(Reuters) – The Republican-controlled Arkansas House of Representatives voted on Monday to override a veto by the state’s Democratic governor of a bill that would require voters to show photo identification.
Representatives voted 52-45 to override Governor Mike Beebe’s veto, joining the state Senate, which had voted on March 27 to override the veto.
In Arkansas, lawmakers can override a veto by a simple majority in each chamber. This year, state lawmakers have overridden vetoes of two bills that restrict abortion.
Arkansas will join nearly three dozen U.S. states that have voter ID measures, according to the National Conference of State Legislatures. Legal challenges to voter ID laws are pending in several U.S. states.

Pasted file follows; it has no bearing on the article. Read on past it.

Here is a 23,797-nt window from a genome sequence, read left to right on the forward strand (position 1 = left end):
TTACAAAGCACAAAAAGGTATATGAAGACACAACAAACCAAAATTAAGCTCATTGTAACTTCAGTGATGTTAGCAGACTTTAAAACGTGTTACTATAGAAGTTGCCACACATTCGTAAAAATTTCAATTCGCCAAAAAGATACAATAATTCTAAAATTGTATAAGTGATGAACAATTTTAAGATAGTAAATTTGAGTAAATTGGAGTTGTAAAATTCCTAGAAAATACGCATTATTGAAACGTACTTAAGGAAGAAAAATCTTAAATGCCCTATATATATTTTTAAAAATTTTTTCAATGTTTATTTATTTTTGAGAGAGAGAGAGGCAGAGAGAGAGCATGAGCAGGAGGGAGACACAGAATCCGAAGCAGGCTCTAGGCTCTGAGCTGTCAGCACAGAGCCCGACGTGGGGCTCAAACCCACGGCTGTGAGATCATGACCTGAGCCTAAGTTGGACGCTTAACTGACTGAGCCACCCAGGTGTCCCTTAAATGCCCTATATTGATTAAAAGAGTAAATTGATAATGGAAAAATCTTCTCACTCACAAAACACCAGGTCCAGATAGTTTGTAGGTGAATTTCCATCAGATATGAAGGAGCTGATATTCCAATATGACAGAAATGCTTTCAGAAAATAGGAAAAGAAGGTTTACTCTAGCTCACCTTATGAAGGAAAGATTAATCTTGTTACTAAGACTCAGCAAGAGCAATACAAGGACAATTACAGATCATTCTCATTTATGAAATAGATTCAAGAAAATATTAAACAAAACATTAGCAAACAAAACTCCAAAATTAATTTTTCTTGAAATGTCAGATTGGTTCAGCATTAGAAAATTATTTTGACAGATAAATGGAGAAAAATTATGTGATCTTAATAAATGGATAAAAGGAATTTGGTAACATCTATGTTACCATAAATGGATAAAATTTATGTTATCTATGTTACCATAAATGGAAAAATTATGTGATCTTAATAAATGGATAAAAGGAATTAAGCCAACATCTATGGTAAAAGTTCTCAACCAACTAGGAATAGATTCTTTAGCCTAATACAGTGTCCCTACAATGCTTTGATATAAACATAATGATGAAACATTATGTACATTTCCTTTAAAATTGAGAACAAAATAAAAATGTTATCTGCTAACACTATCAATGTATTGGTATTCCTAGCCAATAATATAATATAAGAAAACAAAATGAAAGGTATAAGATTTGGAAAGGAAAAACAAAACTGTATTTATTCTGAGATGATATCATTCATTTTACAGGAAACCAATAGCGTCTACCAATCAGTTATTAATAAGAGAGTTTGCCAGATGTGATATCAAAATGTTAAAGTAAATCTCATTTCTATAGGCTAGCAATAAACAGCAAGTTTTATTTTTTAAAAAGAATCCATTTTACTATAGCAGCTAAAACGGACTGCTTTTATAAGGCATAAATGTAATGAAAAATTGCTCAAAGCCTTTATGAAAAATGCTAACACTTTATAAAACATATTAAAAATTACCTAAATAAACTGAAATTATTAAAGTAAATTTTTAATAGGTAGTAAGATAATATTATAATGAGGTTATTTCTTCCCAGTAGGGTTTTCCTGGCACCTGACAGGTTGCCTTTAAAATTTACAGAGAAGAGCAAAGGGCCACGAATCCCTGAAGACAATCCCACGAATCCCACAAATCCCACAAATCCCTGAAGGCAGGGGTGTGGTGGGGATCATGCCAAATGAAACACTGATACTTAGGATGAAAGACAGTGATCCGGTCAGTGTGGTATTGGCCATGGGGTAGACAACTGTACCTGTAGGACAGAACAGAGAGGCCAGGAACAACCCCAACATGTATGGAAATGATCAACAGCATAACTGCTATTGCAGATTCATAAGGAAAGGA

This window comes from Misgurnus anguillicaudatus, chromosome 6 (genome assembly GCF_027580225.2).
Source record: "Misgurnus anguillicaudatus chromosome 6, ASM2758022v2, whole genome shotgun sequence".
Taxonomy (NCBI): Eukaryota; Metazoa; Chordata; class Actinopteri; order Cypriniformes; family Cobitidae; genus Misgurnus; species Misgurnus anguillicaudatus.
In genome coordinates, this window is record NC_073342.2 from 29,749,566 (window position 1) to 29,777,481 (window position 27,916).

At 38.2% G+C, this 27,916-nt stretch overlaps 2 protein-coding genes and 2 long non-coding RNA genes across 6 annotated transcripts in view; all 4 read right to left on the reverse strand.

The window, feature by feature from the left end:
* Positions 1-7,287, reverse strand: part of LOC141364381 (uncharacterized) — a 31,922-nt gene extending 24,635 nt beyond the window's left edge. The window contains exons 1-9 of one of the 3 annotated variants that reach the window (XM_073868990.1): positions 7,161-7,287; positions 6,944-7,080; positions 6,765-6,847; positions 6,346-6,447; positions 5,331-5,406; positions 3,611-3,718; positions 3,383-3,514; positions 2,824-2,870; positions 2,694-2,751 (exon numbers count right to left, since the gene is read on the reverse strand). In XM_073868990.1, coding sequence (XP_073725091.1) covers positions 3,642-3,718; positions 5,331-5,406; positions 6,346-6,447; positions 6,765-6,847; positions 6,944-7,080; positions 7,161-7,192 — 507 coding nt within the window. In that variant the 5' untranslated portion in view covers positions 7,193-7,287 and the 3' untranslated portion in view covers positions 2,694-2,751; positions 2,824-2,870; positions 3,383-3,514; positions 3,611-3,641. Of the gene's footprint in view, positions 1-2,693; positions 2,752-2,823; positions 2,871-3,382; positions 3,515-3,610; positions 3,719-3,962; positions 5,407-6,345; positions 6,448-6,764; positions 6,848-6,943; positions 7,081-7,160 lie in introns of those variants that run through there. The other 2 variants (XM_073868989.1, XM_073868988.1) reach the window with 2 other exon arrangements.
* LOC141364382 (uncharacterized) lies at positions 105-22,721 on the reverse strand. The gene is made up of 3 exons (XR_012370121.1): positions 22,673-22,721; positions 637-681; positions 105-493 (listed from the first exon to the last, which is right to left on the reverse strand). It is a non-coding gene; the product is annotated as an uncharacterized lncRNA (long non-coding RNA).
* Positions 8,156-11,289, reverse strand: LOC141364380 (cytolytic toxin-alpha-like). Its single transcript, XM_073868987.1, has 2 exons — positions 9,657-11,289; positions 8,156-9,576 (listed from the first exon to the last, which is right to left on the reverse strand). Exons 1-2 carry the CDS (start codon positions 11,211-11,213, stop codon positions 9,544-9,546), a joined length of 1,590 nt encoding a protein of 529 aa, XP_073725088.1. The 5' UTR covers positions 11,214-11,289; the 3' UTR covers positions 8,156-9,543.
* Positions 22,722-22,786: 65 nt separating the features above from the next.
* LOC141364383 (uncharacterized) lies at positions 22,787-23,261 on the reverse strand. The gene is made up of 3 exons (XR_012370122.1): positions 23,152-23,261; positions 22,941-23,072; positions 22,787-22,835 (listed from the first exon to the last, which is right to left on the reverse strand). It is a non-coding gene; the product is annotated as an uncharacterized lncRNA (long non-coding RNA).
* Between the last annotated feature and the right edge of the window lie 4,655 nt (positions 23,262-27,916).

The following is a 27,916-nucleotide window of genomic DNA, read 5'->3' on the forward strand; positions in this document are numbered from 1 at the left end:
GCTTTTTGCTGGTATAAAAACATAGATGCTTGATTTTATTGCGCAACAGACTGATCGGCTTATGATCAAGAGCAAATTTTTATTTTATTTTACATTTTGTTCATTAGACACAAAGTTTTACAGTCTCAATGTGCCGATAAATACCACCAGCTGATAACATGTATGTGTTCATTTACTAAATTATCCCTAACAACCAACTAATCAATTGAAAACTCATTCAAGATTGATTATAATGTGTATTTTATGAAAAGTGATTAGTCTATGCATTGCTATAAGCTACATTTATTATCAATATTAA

Supporters of the proposal say it would prevent voter fraud. State representatives had voted 51-44 to approve the voter identification measure that was sent to Beebe.
In his veto letter on March 25, Beebe had said he “believes that the bill will unnecessarily cost taxpayers money, grow bureaucracy and risk disenfranchisement of voters.”
The state Bureau of Legislative Research has said the law potentially could cost $300,000 for hardware, supplies, installation and training.
The law requires county clerks to make photo ID cards at no cost for registered voters who do not have other valid forms of identification. Voters who lack identification may cast provisional ballots, which would be counted if they return with photo identification.
Arkansas law has permitted poll workers to ask voters for identifying documents, but voters have not been required to show them.
The bill takes effect next January 1, but only if the legislature has appropriated money to issue voter ID cards.
(Reporting by Suzi Parker; Writing by David Bailey; Editing by Cynthia Johnston)